Original Articles \ Images in cardiology

REC Interv Cardiol. 2020;2:226-227

Percutaneous reconstruction of pulmonary trunk to solve stent embolization

Reconstrucción percutánea del tronco pulmonar para resolver la embolización de un stent

Álvaro Aparisi,a José Luis Zunzunegui,b and Ignacio J. Amat-Santosa,c

aDepartamento de Cardiología, Hospital Clínico Universitario, Valladolid, España

bInstituto de Investigación Sanitaria Gregorio Marañón, Unidad de Cardiología Infantil, Hospital Universitario Gregorio Marañón, Madrid, España

cCIBERCV, Departamento de Cardiología, Hospital Clínico Universitario, Valladolid, España

A 48-year-old woman with congenital pulmonary stenosis who required surgical valvuloplasty in 1978 presented with progressive dyspnea. The cardiovascular magnetic resonance imaging performed confirmed the presence of dilated right ventricle, severe regurgitation, and pulmonary artery aneurysm (39 × 25 mm). The heart team decided to perform a transcatheter pulmonary valve implantation. During pre-stenting with an uncovered 15-25 mm × 47-55 mm CP Stent (NuMED, United States) mounted on a 25 mm balloon of the native right ventricular outflow tract, stent embolization with spontaneous anchoring to the left pulmonary artery occurred (video 1 of the supplementary data, and figure 1A). Since the patient remained stable, a wait-and-see approach was decided to facilitate stent endothelialization. The stent (figure 1B) was used as the anchoring substrate 2 months apart of the proximal implantation for 2 longer Andrastent XXL 57 mm-stents (Andramed, Germany) on a 30 × 40 mm XL AndraBalloon to create a landing zone for the 29 mm Sapien-3 valve. The rest of the procedure was successful (figure 1C). The patient remained asymptomatic, with no perfusion defects as confirmed by the ventilation/perfusion lung scan and a mean transvalvular gradient of 7 mmHg without any residual regurgitation at the 6-month follow-up (figure 1D).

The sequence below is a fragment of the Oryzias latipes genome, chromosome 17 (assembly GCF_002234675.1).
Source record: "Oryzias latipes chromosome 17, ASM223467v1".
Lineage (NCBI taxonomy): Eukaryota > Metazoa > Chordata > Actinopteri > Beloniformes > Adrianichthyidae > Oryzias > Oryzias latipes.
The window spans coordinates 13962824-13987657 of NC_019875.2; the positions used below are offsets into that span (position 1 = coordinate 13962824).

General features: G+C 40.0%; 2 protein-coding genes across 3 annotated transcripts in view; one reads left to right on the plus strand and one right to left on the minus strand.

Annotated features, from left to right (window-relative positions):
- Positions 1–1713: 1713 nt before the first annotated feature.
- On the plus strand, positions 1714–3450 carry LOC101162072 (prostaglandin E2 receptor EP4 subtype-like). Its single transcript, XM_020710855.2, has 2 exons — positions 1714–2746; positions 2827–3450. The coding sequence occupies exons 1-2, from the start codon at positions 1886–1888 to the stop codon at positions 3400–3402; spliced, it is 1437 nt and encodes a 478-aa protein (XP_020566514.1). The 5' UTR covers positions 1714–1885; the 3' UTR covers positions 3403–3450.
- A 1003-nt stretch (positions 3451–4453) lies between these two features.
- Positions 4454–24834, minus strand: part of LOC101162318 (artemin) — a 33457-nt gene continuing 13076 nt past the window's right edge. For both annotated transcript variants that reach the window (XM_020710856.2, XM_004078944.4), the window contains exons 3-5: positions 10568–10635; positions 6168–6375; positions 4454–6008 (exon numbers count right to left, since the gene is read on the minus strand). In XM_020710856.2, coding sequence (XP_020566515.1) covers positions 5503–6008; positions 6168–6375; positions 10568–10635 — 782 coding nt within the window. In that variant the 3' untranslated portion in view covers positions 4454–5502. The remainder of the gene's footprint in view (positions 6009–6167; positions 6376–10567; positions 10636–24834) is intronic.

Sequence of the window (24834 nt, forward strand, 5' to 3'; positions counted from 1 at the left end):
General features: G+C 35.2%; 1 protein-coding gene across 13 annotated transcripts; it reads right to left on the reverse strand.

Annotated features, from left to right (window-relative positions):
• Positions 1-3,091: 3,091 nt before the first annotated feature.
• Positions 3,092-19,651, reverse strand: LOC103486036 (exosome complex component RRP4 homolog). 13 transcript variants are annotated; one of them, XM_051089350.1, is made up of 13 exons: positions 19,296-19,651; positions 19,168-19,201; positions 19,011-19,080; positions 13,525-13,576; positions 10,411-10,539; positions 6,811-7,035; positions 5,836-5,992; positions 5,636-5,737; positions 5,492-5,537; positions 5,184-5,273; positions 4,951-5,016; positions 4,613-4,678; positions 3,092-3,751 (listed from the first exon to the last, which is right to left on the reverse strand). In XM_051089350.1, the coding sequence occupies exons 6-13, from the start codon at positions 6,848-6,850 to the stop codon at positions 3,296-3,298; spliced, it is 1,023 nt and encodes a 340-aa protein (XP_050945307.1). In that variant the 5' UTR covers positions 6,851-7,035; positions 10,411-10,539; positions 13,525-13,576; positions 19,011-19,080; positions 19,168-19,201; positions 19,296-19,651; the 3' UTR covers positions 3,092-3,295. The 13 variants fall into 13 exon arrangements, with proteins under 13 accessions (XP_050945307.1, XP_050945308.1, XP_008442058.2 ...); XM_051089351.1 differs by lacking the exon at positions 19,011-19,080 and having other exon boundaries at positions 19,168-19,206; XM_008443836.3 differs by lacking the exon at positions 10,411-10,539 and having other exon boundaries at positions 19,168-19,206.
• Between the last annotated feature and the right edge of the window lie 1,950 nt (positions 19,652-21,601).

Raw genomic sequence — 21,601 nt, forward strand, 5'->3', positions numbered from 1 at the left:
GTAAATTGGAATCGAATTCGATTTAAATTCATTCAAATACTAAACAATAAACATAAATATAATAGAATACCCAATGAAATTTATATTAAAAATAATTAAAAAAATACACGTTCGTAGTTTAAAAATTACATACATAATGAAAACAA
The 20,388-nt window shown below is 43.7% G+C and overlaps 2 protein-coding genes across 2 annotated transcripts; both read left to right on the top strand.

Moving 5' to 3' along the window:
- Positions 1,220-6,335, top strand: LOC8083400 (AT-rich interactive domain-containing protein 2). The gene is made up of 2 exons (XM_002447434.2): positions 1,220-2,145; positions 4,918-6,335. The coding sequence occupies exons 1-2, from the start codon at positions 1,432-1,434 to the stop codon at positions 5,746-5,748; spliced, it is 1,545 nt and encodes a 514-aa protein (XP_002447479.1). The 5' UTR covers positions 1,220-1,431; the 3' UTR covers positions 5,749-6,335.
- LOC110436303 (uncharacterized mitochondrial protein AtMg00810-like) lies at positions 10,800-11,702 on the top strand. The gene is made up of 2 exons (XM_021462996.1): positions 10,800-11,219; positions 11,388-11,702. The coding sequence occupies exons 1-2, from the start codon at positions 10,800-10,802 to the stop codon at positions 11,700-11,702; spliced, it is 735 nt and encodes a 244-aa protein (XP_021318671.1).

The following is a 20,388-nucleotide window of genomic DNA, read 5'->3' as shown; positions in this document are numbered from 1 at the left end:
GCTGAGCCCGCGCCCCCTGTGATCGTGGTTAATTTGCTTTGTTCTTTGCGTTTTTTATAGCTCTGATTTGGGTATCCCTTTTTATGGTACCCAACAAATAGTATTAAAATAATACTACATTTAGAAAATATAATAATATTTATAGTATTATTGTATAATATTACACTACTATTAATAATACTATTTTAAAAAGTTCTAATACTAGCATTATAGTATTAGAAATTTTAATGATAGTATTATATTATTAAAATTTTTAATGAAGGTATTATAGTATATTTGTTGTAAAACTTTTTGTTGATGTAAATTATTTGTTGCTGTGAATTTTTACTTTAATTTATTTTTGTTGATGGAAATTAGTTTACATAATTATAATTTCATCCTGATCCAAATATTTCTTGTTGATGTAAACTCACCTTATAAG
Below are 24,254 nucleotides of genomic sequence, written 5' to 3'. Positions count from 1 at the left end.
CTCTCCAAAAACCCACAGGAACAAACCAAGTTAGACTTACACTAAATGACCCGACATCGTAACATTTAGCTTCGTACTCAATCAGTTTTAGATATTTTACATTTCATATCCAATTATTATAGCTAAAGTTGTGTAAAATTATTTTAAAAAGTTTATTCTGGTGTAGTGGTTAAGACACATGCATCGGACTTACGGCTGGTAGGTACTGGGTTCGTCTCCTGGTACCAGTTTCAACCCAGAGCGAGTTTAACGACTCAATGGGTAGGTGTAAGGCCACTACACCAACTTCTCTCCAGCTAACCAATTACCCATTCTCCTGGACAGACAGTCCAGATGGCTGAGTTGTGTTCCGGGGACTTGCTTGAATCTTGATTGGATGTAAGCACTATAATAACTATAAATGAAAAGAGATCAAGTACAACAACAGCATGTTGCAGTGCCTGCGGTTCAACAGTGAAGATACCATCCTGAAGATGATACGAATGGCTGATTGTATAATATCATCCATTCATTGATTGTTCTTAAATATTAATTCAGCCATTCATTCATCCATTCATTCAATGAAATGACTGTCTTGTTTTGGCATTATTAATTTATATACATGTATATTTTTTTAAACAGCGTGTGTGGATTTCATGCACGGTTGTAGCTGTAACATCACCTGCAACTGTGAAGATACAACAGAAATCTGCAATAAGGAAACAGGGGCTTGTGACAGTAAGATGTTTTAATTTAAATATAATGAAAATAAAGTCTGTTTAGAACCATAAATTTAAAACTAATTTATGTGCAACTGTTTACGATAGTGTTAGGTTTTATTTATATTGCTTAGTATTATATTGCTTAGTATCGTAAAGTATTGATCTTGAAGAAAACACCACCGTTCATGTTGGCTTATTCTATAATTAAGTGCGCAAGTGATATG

Figure 1.

In cases of aneurysmal pulmonary trunk and dilated native/non-calcified right ventricular outflow tract, the high risk of stent or valve migration may be prevented by the “planned” implantation of a first stent of smaller dimensions in a pulmonary branch. Then, sequential proximal stents may be anchored to this landing zone, which facilitates the reconstruction of pulmonary trunk with low risk of flow compromise in the jailed pulmonary branch. Further studies to assess this scenario are warranted.


J.L. Zunzunegui is a proctor for Edwards Lifesciences.


Video 1. Aparisi A. DOI: 10.24875/RECICE.M19000088

Corresponding author: Instituto de Ciencias del Corazón (ICICOR), Hospital Clínico Universitario de Valladolid, Ramón y Cajal 3, 47005 Valladolid, Spain.
E-mail address: This email address is being protected from spambots. You need JavaScript enabled to view it. (I.J. Amat-Santos).

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